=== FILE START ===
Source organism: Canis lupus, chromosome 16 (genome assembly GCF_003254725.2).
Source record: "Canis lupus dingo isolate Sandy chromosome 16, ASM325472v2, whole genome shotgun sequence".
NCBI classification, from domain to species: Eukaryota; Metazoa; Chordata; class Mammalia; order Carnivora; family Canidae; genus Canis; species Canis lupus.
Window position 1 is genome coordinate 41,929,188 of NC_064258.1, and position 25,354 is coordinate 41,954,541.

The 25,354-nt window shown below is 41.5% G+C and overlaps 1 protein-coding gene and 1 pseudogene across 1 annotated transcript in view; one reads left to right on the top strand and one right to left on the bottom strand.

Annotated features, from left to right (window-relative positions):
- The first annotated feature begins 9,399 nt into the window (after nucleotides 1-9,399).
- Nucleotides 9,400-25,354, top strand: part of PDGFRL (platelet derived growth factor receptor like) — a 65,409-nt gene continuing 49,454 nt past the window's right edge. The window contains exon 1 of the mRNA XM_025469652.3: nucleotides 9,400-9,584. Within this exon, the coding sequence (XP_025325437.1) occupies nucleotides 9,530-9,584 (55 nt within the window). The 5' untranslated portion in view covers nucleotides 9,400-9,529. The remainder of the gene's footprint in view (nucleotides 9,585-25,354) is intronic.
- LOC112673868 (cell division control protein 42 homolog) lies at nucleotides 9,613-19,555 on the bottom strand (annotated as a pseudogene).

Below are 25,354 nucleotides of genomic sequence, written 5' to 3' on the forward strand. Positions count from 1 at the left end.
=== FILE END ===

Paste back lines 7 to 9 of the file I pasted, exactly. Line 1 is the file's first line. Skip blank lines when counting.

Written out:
- The first annotated feature begins 9,399 nt into the window (after nucleotides 1-9,399).
- Nucleotides 9,400-25,354, top strand: part of PDGFRL (platelet derived growth factor receptor like) — a 65,409-nt gene continuing 49,454 nt past the window's right edge. The window contains exon 1 of the mRNA XM_025469652.3: nucleotides 9,400-9,584. Within this exon, the coding sequence (XP_025325437.1) occupies nucleotides 9,530-9,584 (55 nt within the window). The 5' untranslated portion in view covers nucleotides 9,400-9,529. The remainder of the gene's footprint in view (nucleotides 9,585-25,354) is intronic.
- LOC112673868 (cell division control protein 42 homolog) lies at nucleotides 9,613-19,555 on the bottom strand (annotated as a pseudogene).